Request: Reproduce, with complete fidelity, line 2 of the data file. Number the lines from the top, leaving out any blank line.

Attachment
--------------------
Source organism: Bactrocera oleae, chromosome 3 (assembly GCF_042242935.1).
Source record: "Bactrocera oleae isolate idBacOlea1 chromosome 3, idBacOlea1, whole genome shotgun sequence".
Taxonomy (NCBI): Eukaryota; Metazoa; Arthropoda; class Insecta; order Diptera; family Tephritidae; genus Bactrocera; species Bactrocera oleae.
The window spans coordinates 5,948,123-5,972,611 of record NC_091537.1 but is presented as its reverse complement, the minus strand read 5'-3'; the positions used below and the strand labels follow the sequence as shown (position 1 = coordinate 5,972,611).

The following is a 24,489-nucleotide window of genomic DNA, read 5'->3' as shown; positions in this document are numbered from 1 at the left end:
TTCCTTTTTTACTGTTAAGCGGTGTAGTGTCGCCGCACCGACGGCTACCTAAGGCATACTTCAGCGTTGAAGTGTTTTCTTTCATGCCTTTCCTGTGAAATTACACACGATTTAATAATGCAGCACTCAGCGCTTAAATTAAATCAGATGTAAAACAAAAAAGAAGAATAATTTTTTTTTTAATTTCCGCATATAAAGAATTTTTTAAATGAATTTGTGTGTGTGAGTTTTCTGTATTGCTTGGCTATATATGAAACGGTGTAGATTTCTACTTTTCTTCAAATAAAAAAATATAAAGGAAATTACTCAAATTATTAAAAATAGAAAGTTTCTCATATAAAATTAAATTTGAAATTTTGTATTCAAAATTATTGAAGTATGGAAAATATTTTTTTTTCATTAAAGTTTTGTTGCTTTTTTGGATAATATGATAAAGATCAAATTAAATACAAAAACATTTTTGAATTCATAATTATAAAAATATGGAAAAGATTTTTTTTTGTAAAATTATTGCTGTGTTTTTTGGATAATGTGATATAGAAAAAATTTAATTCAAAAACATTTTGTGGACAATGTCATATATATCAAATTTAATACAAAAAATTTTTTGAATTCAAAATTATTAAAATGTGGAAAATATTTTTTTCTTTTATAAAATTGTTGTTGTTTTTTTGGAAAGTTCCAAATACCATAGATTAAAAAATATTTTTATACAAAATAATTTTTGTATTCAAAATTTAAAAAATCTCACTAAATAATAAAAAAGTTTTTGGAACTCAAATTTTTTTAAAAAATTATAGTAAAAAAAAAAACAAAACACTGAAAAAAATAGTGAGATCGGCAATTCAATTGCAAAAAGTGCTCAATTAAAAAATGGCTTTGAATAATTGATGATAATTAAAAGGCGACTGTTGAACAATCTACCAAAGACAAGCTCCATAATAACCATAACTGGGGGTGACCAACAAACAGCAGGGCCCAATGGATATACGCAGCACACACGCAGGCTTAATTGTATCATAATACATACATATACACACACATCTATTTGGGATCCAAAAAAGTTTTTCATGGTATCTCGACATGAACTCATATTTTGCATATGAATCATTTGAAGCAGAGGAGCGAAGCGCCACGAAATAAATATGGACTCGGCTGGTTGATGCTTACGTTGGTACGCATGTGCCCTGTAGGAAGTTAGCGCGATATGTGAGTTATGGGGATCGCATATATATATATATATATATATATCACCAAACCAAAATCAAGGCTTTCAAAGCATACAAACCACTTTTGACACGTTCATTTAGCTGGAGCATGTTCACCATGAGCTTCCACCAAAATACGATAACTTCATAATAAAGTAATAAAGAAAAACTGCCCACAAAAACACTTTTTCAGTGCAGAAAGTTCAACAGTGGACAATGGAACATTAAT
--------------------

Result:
Source record: "Bactrocera oleae isolate idBacOlea1 chromosome 3, idBacOlea1, whole genome shotgun sequence".